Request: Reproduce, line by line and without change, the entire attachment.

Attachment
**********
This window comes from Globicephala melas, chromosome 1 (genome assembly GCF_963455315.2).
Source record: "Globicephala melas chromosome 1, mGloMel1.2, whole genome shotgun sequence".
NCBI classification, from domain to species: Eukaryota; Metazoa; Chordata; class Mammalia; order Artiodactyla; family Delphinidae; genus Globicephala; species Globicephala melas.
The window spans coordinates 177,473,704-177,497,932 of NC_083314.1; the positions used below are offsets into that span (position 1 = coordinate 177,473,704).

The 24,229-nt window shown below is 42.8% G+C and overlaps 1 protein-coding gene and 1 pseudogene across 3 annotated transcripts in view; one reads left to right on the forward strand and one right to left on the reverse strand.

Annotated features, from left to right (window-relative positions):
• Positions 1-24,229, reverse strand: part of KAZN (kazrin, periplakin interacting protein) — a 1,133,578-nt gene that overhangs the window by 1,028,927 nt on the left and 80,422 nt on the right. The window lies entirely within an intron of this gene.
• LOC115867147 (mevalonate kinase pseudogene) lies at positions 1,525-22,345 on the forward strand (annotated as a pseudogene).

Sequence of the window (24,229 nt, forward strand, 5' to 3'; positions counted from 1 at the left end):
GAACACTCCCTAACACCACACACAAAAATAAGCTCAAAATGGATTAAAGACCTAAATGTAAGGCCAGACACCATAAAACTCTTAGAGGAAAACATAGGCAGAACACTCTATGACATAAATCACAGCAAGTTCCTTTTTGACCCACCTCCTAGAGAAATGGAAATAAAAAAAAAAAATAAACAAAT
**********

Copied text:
This window comes from Globicephala melas, chromosome 1 (genome assembly GCF_963455315.2).
Source record: "Globicephala melas chromosome 1, mGloMel1.2, whole genome shotgun sequence".
NCBI classification, from domain to species: Eukaryota; Metazoa; Chordata; class Mammalia; order Artiodactyla; family Delphinidae; genus Globicephala; species Globicephala melas.
The window spans coordinates 177,473,704-177,497,932 of NC_083314.1; the positions used below are offsets into that span (position 1 = coordinate 177,473,704).

The 24,229-nt window shown below is 42.8% G+C and overlaps 1 protein-coding gene and 1 pseudogene across 3 annotated transcripts in view; one reads left to right on the forward strand and one right to left on the reverse strand.

Annotated features, from left to right (window-relative positions):
• Positions 1-24,229, reverse strand: part of KAZN (kazrin, periplakin interacting protein) — a 1,133,578-nt gene that overhangs the window by 1,028,927 nt on the left and 80,422 nt on the right. The window lies entirely within an intron of this gene.
• LOC115867147 (mevalonate kinase pseudogene) lies at positions 1,525-22,345 on the forward strand (annotated as a pseudogene).

Sequence of the window (24,229 nt, forward strand, 5' to 3'; positions counted from 1 at the left end):
GAACACTCCCTAACACCACACACAAAAATAAGCTCAAAATGGATTAAAGACCTAAATGTAAGGCCAGACACCATAAAACTCTTAGAGGAAAACATAGGCAGAACACTCTATGACATAAATCACAGCAAGTTCCTTTTTGACCCACCTCCTAGAGAAATGGAAATAAAAAAAAAAAATAAACAAAT